CL: Horse-ness. Horse happiness. Free to be themselves. 

TSB: What is your greatest fear?

CL: That I won’t “get myself out of the way of myself” enough to fully give everything I want to give to the world.

TSB: What is your greatest extravagance?

CL: Avocados!

TSB: If you could change one thing about yourself, what would it be?

CL: I would like to slow down in many ways that would allow me to do more with the life I have.

TSB: What’s in your refrigerator at all times?

CL: Broccoli.

TSB: What is your idea of perfect happiness?

CL: To recognize in every moment how much love and beauty there is all around us.

TSB: If you could have a conversation with one famous person, alive or dead, who would it be?

CL: Caga Mato Wanbli, also known as Frank Fools Crow, an Oglala Lakota holy man. 

TSB: What is your motto?

CL: Live from your love within.

LAND OF THE HORSES is available now in print and eBook format from the TSB online bookstore, where shipping in the US is FREE.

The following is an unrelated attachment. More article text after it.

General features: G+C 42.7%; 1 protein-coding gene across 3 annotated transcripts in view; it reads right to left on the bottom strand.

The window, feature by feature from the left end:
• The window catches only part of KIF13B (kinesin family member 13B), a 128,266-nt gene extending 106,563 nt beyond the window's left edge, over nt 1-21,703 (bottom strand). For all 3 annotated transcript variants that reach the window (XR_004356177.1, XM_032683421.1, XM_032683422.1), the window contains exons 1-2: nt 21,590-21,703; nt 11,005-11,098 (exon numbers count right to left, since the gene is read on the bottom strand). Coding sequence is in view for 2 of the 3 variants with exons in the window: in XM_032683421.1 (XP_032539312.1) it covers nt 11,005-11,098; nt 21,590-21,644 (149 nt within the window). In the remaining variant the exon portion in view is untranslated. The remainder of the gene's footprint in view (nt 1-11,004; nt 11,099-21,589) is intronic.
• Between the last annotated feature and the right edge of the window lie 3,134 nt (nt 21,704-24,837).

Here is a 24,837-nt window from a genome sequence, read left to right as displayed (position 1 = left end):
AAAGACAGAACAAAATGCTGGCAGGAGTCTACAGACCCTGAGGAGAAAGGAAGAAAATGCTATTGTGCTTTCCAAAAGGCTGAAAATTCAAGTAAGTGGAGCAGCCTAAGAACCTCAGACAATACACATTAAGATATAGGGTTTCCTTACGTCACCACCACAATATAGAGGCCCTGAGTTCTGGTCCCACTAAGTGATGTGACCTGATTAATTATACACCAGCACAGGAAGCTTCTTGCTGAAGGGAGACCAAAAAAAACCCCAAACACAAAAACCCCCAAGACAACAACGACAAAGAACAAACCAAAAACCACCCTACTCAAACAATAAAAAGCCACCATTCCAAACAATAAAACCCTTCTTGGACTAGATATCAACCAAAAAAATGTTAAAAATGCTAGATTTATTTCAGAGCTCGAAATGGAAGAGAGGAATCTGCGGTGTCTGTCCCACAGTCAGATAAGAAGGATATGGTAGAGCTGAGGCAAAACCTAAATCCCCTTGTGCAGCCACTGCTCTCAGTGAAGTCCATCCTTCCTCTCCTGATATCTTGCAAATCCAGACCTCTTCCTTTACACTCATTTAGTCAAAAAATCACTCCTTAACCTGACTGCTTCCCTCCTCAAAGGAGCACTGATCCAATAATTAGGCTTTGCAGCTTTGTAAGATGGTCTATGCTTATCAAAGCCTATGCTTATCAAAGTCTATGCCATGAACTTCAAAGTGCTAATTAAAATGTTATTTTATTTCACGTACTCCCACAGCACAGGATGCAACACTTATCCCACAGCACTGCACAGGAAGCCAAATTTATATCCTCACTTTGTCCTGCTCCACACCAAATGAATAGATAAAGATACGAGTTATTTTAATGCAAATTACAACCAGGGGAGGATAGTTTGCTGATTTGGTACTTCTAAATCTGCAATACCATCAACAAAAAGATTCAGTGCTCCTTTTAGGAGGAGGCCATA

CLICK HERE for more information or to order.

What they’re saying about LAND OF THE HORSES:

“A well written and heartfelt book that demonstrates the positive and often life changing promise that horses have to offer—when we let them.” —Mark Rashid, author of Journey to Softness, Finding the Missed Path, and Horses Never Lie

“This book gave me pause. I was absorbed in Chris Lombard’s words of wisdom about being with and connecting with the horse. His thoughts on horses and life resonate truth. They are simple, yet profound. It made me want to run out to my barn to work with a small and troubled horse that is new to my farm and seems angry at the world. I slowed down with him and started seeing a shift and a softer eye. Land of the Horses is definitely worth the read!” —Cindy Meehl, Cedar Creek Media, Director and Producer of Buck7 Clinics with Buck Brannaman, and The Dog Doc, and Executive Producer of Rewind, The River and the Wall, For the Birds, UnbrandedTrapped, and Dogs on the Inside

“This book needs to be read. I am changed by it. It has a quietly powerful way of bringing home the connection between the human and the horse.” —Joe Camp, author of The Soul of a Horse